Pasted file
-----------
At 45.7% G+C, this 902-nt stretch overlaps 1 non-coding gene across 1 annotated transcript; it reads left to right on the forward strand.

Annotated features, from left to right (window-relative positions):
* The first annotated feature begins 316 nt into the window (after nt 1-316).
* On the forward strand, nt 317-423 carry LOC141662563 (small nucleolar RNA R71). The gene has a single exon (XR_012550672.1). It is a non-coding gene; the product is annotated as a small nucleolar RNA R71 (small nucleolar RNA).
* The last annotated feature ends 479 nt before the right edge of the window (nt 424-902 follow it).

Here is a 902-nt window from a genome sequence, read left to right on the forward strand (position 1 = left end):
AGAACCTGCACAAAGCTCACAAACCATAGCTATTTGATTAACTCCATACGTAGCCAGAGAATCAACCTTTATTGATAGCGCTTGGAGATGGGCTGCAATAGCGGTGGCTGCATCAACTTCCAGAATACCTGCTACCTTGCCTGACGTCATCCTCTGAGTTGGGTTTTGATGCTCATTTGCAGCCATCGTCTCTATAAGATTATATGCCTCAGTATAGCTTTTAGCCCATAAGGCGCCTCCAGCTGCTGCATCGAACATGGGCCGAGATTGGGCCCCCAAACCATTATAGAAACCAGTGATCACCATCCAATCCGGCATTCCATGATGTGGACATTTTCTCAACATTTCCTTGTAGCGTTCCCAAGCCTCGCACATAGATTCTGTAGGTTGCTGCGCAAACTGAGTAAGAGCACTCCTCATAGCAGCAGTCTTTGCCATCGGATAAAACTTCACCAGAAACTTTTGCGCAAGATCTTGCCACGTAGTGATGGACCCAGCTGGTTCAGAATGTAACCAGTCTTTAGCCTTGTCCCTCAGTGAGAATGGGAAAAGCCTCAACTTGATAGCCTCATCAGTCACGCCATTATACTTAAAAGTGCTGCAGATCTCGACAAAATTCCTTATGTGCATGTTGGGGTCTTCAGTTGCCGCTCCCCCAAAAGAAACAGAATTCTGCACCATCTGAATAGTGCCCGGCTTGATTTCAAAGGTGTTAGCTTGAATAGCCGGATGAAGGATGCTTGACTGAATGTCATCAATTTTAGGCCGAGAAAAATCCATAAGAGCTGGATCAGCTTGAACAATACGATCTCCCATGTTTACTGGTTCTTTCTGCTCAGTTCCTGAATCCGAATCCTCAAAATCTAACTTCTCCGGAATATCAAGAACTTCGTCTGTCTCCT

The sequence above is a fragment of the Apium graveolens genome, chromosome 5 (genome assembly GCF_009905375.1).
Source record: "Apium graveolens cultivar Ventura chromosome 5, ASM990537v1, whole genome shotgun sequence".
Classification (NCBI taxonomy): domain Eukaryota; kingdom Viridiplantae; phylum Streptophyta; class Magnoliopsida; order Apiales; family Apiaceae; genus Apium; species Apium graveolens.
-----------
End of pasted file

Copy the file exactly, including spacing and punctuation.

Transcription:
At 45.7% G+C, this 902-nt stretch overlaps 1 non-coding gene across 1 annotated transcript; it reads left to right on the forward strand.

Annotated features, from left to right (window-relative positions):
* The first annotated feature begins 316 nt into the window (after nt 1-316).
* On the forward strand, nt 317-423 carry LOC141662563 (small nucleolar RNA R71). The gene has a single exon (XR_012550672.1). It is a non-coding gene; the product is annotated as a small nucleolar RNA R71 (small nucleolar RNA).
* The last annotated feature ends 479 nt before the right edge of the window (nt 424-902 follow it).

Here is a 902-nt window from a genome sequence, read left to right on the forward strand (position 1 = left end):
AGAACCTGCACAAAGCTCACAAACCATAGCTATTTGATTAACTCCATACGTAGCCAGAGAATCAACCTTTATTGATAGCGCTTGGAGATGGGCTGCAATAGCGGTGGCTGCATCAACTTCCAGAATACCTGCTACCTTGCCTGACGTCATCCTCTGAGTTGGGTTTTGATGCTCATTTGCAGCCATCGTCTCTATAAGATTATATGCCTCAGTATAGCTTTTAGCCCATAAGGCGCCTCCAGCTGCTGCATCGAACATGGGCCGAGATTGGGCCCCCAAACCATTATAGAAACCAGTGATCACCATCCAATCCGGCATTCCATGATGTGGACATTTTCTCAACATTTCCTTGTAGCGTTCCCAAGCCTCGCACATAGATTCTGTAGGTTGCTGCGCAAACTGAGTAAGAGCACTCCTCATAGCAGCAGTCTTTGCCATCGGATAAAACTTCACCAGAAACTTTTGCGCAAGATCTTGCCACGTAGTGATGGACCCAGCTGGTTCAGAATGTAACCAGTCTTTAGCCTTGTCCCTCAGTGAGAATGGGAAAAGCCTCAACTTGATAGCCTCATCAGTCACGCCATTATACTTAAAAGTGCTGCAGATCTCGACAAAATTCCTTATGTGCATGTTGGGGTCTTCAGTTGCCGCTCCCCCAAAAGAAACAGAATTCTGCACCATCTGAATAGTGCCCGGCTTGATTTCAAAGGTGTTAGCTTGAATAGCCGGATGAAGGATGCTTGACTGAATGTCATCAATTTTAGGCCGAGAAAAATCCATAAGAGCTGGATCAGCTTGAACAATACGATCTCCCATGTTTACTGGTTCTTTCTGCTCAGTTCCTGAATCCGAATCCTCAAAATCTAACTTCTCCGGAATATCAAGAACTTCGTCTGTCTCCT

The sequence above is a fragment of the Apium graveolens genome, chromosome 5 (genome assembly GCF_009905375.1).
Source record: "Apium graveolens cultivar Ventura chromosome 5, ASM990537v1, whole genome shotgun sequence".
Classification (NCBI taxonomy): domain Eukaryota; kingdom Viridiplantae; phylum Streptophyta; class Magnoliopsida; order Apiales; family Apiaceae; genus Apium; species Apium graveolens.